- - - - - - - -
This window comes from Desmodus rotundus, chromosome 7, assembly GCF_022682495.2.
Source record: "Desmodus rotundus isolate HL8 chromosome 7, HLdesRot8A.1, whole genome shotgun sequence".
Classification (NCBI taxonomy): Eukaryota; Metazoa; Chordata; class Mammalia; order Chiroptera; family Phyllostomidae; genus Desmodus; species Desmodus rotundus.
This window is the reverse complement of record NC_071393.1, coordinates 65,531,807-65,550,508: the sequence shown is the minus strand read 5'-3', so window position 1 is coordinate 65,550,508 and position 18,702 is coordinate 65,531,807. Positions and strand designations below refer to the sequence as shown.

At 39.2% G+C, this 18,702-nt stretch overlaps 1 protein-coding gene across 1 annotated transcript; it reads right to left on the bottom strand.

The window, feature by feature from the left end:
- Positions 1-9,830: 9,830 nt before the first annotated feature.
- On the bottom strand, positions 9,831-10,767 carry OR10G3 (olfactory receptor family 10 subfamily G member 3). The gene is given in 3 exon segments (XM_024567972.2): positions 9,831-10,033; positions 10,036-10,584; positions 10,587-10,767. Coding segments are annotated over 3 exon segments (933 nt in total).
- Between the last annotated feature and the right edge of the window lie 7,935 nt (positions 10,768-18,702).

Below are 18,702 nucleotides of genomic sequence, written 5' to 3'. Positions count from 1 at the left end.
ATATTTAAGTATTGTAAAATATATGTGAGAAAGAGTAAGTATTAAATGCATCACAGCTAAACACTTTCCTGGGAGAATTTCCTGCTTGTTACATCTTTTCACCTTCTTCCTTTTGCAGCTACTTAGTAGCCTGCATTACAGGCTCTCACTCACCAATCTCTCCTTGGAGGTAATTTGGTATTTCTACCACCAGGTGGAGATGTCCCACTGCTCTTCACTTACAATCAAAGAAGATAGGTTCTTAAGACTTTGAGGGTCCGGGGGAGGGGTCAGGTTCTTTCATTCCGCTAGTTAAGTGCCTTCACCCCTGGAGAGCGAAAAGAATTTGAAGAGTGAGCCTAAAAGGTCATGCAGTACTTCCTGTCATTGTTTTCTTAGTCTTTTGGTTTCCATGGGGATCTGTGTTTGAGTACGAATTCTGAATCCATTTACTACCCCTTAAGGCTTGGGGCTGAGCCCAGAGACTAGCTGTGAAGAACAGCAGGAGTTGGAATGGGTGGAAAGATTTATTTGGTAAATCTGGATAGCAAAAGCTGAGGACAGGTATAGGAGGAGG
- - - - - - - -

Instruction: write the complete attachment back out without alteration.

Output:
This window comes from Desmodus rotundus, chromosome 7, assembly GCF_022682495.2.
Source record: "Desmodus rotundus isolate HL8 chromosome 7, HLdesRot8A.1, whole genome shotgun sequence".
Classification (NCBI taxonomy): Eukaryota; Metazoa; Chordata; class Mammalia; order Chiroptera; family Phyllostomidae; genus Desmodus; species Desmodus rotundus.
This window is the reverse complement of record NC_071393.1, coordinates 65,531,807-65,550,508: the sequence shown is the minus strand read 5'-3', so window position 1 is coordinate 65,550,508 and position 18,702 is coordinate 65,531,807. Positions and strand designations below refer to the sequence as shown.

At 39.2% G+C, this 18,702-nt stretch overlaps 1 protein-coding gene across 1 annotated transcript; it reads right to left on the bottom strand.

The window, feature by feature from the left end:
- Positions 1-9,830: 9,830 nt before the first annotated feature.
- On the bottom strand, positions 9,831-10,767 carry OR10G3 (olfactory receptor family 10 subfamily G member 3). The gene is given in 3 exon segments (XM_024567972.2): positions 9,831-10,033; positions 10,036-10,584; positions 10,587-10,767. Coding segments are annotated over 3 exon segments (933 nt in total).
- Between the last annotated feature and the right edge of the window lie 7,935 nt (positions 10,768-18,702).

Below are 18,702 nucleotides of genomic sequence, written 5' to 3'. Positions count from 1 at the left end.
ATATTTAAGTATTGTAAAATATATGTGAGAAAGAGTAAGTATTAAATGCATCACAGCTAAACACTTTCCTGGGAGAATTTCCTGCTTGTTACATCTTTTCACCTTCTTCCTTTTGCAGCTACTTAGTAGCCTGCATTACAGGCTCTCACTCACCAATCTCTCCTTGGAGGTAATTTGGTATTTCTACCACCAGGTGGAGATGTCCCACTGCTCTTCACTTACAATCAAAGAAGATAGGTTCTTAAGACTTTGAGGGTCCGGGGGAGGGGTCAGGTTCTTTCATTCCGCTAGTTAAGTGCCTTCACCCCTGGAGAGCGAAAAGAATTTGAAGAGTGAGCCTAAAAGGTCATGCAGTACTTCCTGTCATTGTTTTCTTAGTCTTTTGGTTTCCATGGGGATCTGTGTTTGAGTACGAATTCTGAATCCATTTACTACCCCTTAAGGCTTGGGGCTGAGCCCAGAGACTAGCTGTGAAGAACAGCAGGAGTTGGAATGGGTGGAAAGATTTATTTGGTAAATCTGGATAGCAAAAGCTGAGGACAGGTATAGGAGGAGG